Definition of Ethnocentrism – Examples, Meaning, Psychology

Mr Sharma, being a conservative, orthodox, and religious Hindu man, believes Hinduism to be the best-regarded in terms of chastity. He would promote it whenever and wherever he could, ridicule other religions and soon started developing profound hatred for not only the religions but also the followers of the same. Mr Sharma suffers from ethnocentrism. He is tagged as ‘Narrow-minded’ in society.

Definition of Ethnocentrism

According to Google, Ethnocentrism is the evaluation of other cultures according to the preconceptions originating in the standards & customs of one’s own culture.

Ethnocentric people are judgmental; moreover, racial bias sticks to them like parasites. In terms of advancements, people have upgraded themselves in all aspects but left behind the aim of modernizing their thoughts, the way their brain functions in cultural and religious realms. Ethnocentrism can be precisely compared to ‘Aggressive Nationalism’ i.e. love for one’s own nation and hatred for the others; similarly, ethnocentrism is love for one’s own religion and hatred for the others. It is a natural tendency, a learned behaviour embedded into a variety of beliefs and values. An ethnocentric person experiences superiority complex in consideration to group, race, society, or culture.

Examples of Ethnocentrism

Some of the numerous examples of ethnocentrism are as follows:

1. Nazi Germany

Hitler, being prejudiced, considered Jews and all races other than his ethnicity, as inferior and slaughtered many innocent lives for the same reason.

2. Imperialism

A practice in which a more powerful nation exercises control over a weaker one in order to exploit it for its labour, raw materials, ports and other valuable resources. European imperialism came into light as an example of ethnocentrism because of Europe’s idea of it being superior and therefore saw it as a ‘need’ to establish control over the world to bring it to reach ’their standards’.

3. Consumer Ethnocentrism

People have become brand conscious, moreover, they look for costly and renowned tags on items they purchase, rather than their choice. People judge their acquaintances’ monitory condition by looking for logos on items of daily usage. Also, people of ‘modern’ times prefer to buy imported goods rather than ‘Swadeshi’ goods.

Types of Ethnocentrism

Based on partiality, this practice has various types, some of which are:

1. American Exceptionalism

Coined by- Auxis de Tocqueville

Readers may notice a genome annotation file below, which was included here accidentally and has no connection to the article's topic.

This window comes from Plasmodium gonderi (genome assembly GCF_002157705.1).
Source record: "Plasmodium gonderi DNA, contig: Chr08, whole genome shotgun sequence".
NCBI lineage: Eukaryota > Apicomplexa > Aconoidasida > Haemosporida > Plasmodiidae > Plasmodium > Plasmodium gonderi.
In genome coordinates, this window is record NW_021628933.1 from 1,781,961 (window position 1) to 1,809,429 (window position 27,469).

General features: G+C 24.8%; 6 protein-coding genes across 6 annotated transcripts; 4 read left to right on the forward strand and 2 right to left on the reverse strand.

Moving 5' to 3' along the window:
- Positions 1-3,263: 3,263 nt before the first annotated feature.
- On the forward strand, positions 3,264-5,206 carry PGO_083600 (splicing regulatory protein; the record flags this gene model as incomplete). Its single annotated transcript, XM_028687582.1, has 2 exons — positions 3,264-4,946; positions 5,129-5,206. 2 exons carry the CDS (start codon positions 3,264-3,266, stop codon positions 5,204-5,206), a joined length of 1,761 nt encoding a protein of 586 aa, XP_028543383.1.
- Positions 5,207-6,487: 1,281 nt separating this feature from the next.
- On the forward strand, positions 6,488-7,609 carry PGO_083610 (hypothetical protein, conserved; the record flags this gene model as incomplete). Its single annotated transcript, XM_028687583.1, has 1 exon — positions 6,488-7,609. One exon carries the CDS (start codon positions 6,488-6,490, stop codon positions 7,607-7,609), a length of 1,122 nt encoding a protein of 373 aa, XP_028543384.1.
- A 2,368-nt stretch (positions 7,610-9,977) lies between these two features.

Year of Coinage- 1831

Parameters of Qualitative Differentiation- 

  • Unique origins
  • National credo
  • Historical evolution
  • Distinctive political and religious institutions

2. Eurocentrism

Coined by-Samir Amin

Year of Coinage- the 1970s

The Principles of Eurocentrism Include-

  • Consideration of races other than whites or Europeans as inferior
  • Ignoring or denying their existence
  • Tagging other communities as backward, slow and non-progressive
  • The Europeans thought themselves as the inventors of the ‘modern world’ in scientific, technological and cultural realms.

 3. Japanocentrism

While creating a positive attitude towards one’s own ethnic group, with a negative attitude toward the others, Japanocentrism involves-

  • Being pretentious and judging other groups by preconceived notions
  • Ainu people (now, found in Hokkaido island) tagged as uncivilized
  • Believing itself to be at the centre of the world
  • Coinage of words promoting ethnocentrism like Gaijin (meaning- foreigner, as in, not Japanese, Korean, or Chinese) and Kanji (meaning- outside)

The Concept of Ethnocentrism

David, a five-year-old, love ice-creams. His favourite one is chocolate ice cream. He would never try any other flavour and without even tasting other flavours, he mocked at all other ice-cream flavours, David claimed chocolate to be the best. Even when he tried strawberry flavour, he started comparing it with chocolate ice cream. David, even a five-year-old is suffering from ethnocentrism to an extent.

Ethnocentrism at extremes can have adverse effects such as boycott of certain communities or races, religious or social backwardness, narrow mindedness, lack of empathy and sympathy, deteriorating human relations due to fewer interactions, untouchability and hostilities between various sects. Its concept can be explained in simple words as the central idea of stereotypical and orthodox thoughts which instigate racism in various societies.

Conclusion

Ethnocentrism is a callous practice wherein a dominant group may perceive new members as a threat to their own ethnicity and culture. At extremities, it can induce slavery, apartheid, and genocide. However, it is not counted as a mental disorder; ethnocentrism is observed in all members of the human ‘race’ with a marked exception of a few only. One must try not to be pretentious regarding any fact and make efforts to confirm the truthfulness of ideology before spreading it or setting up foundations of a strong belief in it.

Believing in the principle of ‘Vasudhaiv Kutumbakam’ will help us find a spiritual way to fight against this evil practice. The world is evidently trying to reduce ill ethnocentric feelings by the introduction and formulation of United Nations Organization, organizing international events such as Asian Games, Olympics, and Commonwealth Games to promote feelings of oneness in ‘ world citizens’.

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